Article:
It may seem overwhelming to save enough for a down payment on your first home, but with a solid plan it can be done.
Recently, my boyfriend and I received the news no one likes to hear from their landlord: “I’ve decided to sell.” So, in a few months we’ll be packing up our place and moving to a new home: another rental.
If you rent, you probably know that little pain you feel every month when a significant amount of money flies out of your account into thin air, never to return again.
So, with the thought of signing a new lease in mind, I asked my boyfriend, “How long before we can stop paying off someone else’s mortgage and start investing in our own?”
If you’re a professional 20-something, buying a place of your own is becoming increasingly difficult. With graduates leaving school with more and more debt and housing prices continuing to climb, home ownership can seem further and further out of reach.
With some hard work, my boyfriend and I have managed to pay off the student loans we’d racked up from university and started saving with the idea of someday owning a place. But what’s next?
So many questions: How do we get to our goal? Are we saving in the right way? Are we saving enough? Is there something we’re forgetting? For an over-thinker like me, the questions quickly started to mount up. We needed advice!
Four steps to home ownership
Cue my financial advisor, Sara Zollo1 from Sun Life Financial. She helped put things into perspective and, with her great advice I was able to create the ultimate first-time homebuyer’s preparation plan:
1. Figure out how much it will cost you
Sure, you may want a three-bedroom, detached home downtown, but can you afford it? Be realistic. “Work backwards to figure out what size of asset you’re able to take on,” instructs Zollo. “In other words, what kind of monthly mortgage payment could you handle and what would you be approved for?” You can work with a mortgage broker to figure this out. The size of the mortgage you can take on, plus what you can save for a down payment, equals the price of the house you can afford. If you want more house, you’ll have to save more for the down payment.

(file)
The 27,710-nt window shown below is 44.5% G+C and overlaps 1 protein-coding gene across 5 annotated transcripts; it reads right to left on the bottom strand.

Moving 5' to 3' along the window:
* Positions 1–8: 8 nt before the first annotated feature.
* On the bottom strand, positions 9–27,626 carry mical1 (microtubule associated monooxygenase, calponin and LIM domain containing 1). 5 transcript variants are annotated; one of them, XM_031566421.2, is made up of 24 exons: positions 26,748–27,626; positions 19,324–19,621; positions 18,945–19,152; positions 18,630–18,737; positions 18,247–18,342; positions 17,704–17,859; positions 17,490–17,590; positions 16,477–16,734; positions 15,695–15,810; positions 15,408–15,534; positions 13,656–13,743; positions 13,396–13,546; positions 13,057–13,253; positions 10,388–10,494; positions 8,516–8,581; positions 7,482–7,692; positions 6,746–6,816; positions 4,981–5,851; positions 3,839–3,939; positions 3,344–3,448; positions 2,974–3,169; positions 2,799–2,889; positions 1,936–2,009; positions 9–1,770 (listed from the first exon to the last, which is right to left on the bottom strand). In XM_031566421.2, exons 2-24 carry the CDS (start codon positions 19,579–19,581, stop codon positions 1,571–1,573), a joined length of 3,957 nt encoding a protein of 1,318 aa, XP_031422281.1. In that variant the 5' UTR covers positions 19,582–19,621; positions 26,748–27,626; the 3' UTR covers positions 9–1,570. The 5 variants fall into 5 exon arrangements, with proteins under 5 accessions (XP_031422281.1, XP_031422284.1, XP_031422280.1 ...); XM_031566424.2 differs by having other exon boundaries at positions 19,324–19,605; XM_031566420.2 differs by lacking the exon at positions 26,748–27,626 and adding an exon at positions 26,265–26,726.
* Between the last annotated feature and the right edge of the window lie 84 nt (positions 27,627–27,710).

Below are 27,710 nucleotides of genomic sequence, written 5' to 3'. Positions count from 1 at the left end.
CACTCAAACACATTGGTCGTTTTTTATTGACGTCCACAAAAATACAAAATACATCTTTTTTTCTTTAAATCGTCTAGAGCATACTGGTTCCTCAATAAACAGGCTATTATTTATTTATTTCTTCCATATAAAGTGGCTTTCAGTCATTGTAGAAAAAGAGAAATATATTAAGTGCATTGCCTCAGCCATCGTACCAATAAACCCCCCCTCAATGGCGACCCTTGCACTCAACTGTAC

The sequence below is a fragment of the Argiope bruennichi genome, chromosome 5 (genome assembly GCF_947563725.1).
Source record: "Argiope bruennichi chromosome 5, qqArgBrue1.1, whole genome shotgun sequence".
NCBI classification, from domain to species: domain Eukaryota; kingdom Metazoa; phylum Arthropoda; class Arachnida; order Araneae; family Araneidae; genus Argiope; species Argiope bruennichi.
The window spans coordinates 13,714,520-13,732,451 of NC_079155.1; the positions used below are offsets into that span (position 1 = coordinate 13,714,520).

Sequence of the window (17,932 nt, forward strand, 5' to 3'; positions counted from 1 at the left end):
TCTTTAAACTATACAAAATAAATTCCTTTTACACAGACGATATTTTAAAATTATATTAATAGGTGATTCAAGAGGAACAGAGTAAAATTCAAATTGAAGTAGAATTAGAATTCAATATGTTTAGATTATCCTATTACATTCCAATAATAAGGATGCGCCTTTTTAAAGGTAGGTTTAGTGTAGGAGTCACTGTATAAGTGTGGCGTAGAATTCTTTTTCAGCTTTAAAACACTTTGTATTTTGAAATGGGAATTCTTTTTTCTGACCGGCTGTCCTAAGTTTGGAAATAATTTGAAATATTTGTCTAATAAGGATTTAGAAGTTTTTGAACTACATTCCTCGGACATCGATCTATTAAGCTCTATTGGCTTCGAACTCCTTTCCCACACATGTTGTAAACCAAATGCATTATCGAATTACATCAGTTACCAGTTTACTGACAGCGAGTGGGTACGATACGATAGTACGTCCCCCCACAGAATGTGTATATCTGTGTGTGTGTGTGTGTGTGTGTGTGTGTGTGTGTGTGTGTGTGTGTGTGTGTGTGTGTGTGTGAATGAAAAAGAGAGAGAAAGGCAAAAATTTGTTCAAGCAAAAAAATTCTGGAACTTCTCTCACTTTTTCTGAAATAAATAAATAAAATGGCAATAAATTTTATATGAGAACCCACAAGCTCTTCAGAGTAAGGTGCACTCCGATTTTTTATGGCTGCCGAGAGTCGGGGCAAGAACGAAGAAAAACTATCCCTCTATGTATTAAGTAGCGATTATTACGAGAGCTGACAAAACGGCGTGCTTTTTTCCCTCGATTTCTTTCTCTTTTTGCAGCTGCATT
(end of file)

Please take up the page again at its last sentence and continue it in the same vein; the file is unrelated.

But before you start budgeting and planning based on that number, don’t underestimate the additional costs buying a home entails. Remember realtor and lawyer fees, not to mention taxes, can add up. Many individuals also forget that buying a new place generally means furnishing one, which isn’t cheap. “Ensure you have a clear idea of what these fees are going to be and, as a rule of thumb, round up,” says Zollo. “It’s better to overestimate the costs!” Once you have that information, you’re ready to budget.
2. Make a budget and save, save, save
Sure, you’ve been saving for the last couple of years, but this will likely be the biggest purchase of your life, so it’ll take more than putting away birthday money from Grandma! Work with your financial advisor to make a plan and begin saving right away; every cent counts.
To save, Zollo suggests mixing it up: “An RRSP is always a good spot for the first $25,000 if you qualify for the First Time Home Buyer’s Plan and a TFSA can help, since the funds that accumulate there are tax sheltered.”
Figure out how much money you will need to save monthly to attain your goal on time, and create an automated transfer if possible, either monthly or bi-weekly, depending on your pay period. I strongly believe in the motto “out of sight, out of mind,” so I’ve opted into my workplace group RRSP. That way the money goes into my RRSP before I can even see it.
3. Plan for emergencies
How many times have you heard someone say, “Don’t put all your eggs into one basket”? You’ve saved up enough for your down payment and now you’re ready to buy, but throwing every penny of your savings into a mortgage might not be the best idea.
“Real estate is a great investment, but the importance of diversification never gets old,” says Zollo. She recommends ensuring you have some savings left over in a TFSA, where it can easily be withdrawn, tax free, in case of an emergency. After all, a broken furnace in your new home won’t be a cheap fix, and now it’s your responsibility, not your landlord’s!
4. Surround yourself with trusted professionals and take the plunge
You’ve estimated costs, budgeted and even managed to save a little extra in your “just in case” account. Now you’re ready to find that perfect place. Work with your mortgage broker and financial advisor to make sure you haven’t missed anything and once you’ve found “home,” have a lawyer review everything before you sign on the dotted line.
After you’ve completed the process, you’ll likely be a little dumbfounded to think that you just spent all of that money. But you should also feel insanely proud of yourself: You set a goal and, with a lot of hard work and dedication, you accomplished it!
Content courtesy of http://www.brighterlife.ca
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